Cummins-3500-6.7L.jpgby Patrick Rall

    The Ram 1500 pickup is the bestselling model from the Ram Truck brand. Since before being spun off from the Dodge brand, the Dodge Ram 1500 has long been one of the Chrysler Group’s bestselling models.  The modern Ram 1500 offers a variety of powerful engines, including the 5.7L Hemi V8. Even so, Mopar faithful have long pondered why the Cummins diesel engine is not offered in the half ton truck.  We recently had a chance to speak with a handful of Ram Brand personnel that included brand CEO Fred Diaz and we asked the powers that be why there hasn’t been a diesel Ram 1500 and if we might see one in the future.

    The key reason that we have not seen the mighty Cummins Turbo Diesel
    under the hood of the half-ton Ram 1500 is the weight and the size.  The
    6.7L Cummins diesel that produces 350 horsepower and a punishing
    800lb-ft of torque uses an inline 6-cylinder configuration that
    distributes the weight in the engine bay differently than a V8. The Cummins
    also weighs a great deal more than the 5.7L Hemi (which churns out 390
    horsepower and 407lb-ft of torque).  This means that the front
    suspension of the Ram 1500 would be stressed too much by the added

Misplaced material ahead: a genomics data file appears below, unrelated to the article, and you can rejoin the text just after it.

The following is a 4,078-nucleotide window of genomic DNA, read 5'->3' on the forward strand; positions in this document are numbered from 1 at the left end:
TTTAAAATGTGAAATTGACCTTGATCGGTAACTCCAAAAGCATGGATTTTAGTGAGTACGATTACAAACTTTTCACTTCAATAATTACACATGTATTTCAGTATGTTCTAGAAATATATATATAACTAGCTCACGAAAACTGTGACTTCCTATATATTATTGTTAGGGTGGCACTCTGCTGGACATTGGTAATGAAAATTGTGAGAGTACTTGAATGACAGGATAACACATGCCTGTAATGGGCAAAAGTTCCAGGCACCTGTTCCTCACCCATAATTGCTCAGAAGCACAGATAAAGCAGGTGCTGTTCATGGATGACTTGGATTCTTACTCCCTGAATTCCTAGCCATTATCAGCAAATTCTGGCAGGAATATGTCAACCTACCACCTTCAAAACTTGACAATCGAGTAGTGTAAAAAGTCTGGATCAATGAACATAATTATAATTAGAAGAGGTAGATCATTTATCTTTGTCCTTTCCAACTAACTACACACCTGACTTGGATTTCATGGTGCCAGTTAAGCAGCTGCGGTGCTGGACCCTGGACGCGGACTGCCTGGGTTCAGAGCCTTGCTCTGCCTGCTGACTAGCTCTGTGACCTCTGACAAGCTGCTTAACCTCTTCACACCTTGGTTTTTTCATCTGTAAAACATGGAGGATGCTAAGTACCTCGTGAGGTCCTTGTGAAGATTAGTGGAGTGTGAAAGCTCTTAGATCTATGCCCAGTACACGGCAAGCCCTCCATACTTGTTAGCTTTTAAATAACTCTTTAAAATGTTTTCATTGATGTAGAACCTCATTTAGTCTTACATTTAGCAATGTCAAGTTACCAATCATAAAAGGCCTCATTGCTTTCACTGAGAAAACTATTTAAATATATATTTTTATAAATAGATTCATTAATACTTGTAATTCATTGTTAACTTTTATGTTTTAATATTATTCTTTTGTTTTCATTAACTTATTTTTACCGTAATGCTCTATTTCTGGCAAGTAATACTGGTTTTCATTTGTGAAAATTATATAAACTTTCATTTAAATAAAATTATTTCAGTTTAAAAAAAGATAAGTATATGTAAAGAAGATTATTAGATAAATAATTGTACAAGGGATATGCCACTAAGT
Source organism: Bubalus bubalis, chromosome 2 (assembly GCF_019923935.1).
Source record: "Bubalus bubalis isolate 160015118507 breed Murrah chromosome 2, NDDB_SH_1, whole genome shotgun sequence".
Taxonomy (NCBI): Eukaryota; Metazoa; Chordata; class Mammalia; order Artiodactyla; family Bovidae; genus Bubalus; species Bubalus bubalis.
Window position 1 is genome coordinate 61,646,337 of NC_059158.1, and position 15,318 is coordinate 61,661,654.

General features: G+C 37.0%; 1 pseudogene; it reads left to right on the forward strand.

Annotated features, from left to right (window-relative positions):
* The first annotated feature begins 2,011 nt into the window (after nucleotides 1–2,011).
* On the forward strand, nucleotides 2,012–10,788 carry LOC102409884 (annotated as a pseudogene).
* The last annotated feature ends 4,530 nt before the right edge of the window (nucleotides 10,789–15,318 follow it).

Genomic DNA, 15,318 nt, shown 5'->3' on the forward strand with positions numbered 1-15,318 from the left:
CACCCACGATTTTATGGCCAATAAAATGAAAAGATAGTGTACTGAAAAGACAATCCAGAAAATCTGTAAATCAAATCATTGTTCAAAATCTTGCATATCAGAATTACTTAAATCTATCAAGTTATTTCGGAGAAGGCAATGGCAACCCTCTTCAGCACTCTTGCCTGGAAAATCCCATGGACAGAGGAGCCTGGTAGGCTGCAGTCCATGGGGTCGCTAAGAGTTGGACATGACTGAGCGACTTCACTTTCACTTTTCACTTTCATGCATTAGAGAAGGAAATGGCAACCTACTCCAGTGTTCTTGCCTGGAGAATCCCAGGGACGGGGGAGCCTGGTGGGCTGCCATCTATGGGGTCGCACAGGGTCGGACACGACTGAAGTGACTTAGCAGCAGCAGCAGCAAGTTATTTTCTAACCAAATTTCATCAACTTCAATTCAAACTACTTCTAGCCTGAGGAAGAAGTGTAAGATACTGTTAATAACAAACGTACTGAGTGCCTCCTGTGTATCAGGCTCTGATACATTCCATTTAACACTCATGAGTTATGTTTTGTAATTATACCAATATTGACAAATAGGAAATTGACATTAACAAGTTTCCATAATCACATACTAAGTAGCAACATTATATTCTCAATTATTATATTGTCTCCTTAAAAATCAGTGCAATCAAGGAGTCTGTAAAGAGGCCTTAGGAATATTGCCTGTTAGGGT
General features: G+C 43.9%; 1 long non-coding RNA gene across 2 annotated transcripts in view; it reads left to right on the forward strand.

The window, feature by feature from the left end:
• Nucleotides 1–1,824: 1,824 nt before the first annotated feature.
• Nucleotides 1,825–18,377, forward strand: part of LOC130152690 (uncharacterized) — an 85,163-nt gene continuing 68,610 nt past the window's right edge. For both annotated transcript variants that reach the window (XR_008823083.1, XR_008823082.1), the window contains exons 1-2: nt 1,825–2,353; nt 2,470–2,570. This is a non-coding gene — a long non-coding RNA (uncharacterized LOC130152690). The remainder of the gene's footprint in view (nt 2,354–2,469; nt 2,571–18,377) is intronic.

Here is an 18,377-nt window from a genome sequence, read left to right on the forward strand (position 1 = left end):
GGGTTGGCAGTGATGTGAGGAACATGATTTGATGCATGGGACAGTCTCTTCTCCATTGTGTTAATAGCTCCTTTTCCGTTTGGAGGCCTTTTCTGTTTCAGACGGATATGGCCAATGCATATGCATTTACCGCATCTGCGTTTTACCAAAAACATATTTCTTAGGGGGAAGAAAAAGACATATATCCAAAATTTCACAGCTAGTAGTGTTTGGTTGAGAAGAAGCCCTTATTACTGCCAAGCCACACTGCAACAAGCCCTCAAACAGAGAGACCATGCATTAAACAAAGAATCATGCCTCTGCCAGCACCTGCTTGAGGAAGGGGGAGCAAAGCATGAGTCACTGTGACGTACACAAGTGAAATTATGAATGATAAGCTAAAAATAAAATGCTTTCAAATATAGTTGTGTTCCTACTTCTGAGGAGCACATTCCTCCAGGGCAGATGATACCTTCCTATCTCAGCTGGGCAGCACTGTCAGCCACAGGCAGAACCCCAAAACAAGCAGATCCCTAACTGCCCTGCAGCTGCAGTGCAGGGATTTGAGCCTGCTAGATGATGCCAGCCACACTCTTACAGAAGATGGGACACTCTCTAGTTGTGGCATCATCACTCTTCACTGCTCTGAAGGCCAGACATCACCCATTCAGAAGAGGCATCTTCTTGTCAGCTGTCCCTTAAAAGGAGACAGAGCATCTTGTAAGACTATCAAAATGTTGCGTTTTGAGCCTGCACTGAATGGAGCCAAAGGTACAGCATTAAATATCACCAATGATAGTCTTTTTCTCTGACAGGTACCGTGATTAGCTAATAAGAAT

weight of the Cummins.

    Even if the front suspension was beefed up to
    handle the mass of the Cummins drivetrain, that extra weight up front
    would heavily alter the handling capacities of the Ram 1500.  This means
    that in order to offer the current Ram 1500 with a Cummins diesel would
    require a vast overhaul of the chassis and suspension of the truck. 
    When you figure that amount of cost and effort required to make this
    happen – it becomes a little clearer why we don’t get to select the
    mighty Cummins in the Ram 1500.

    However, there might be good news on the horizon for those who want a
    diesel-burning Ram 1500.  The growing popularity of “clean diesel”
    technology in the US has spurred many brands to look into offering
    small, fuel efficient diesel engines in America. 

    We have seen smaller
    diesel options for a variety of US-sold Jeep models, and comments by
    folks from the Ram Truck brand lead us to believe that seeing a smaller
    common rail diesel in an upcoming Ram 1500 is not entirely out of the

    The issue is balancing fuel economy (diesel is as expensive
    as premium grade gasoline) with enough power to do “truck stuff”.  The
    diesel engines used in the older Jeep models simply wouldn’t be enough
    to allow the Ram 1500 to perform as an American truck should, but it
    should be kept in mind that Fiat has a large lineup of small, successful
    diesel engines in use overseas.  Depending on the price of fuel in
    the US and the rate of demand for diesel engines (in vehicles other than
    heavy duty trucks), we could soon see a Ram 1500 packing diesel power –
    but don’t expect it to wear the Cummins badge.

    Would a diesel Ram 1500 be welcome, even if it weren’t a Cummins? Shout off in the Forums!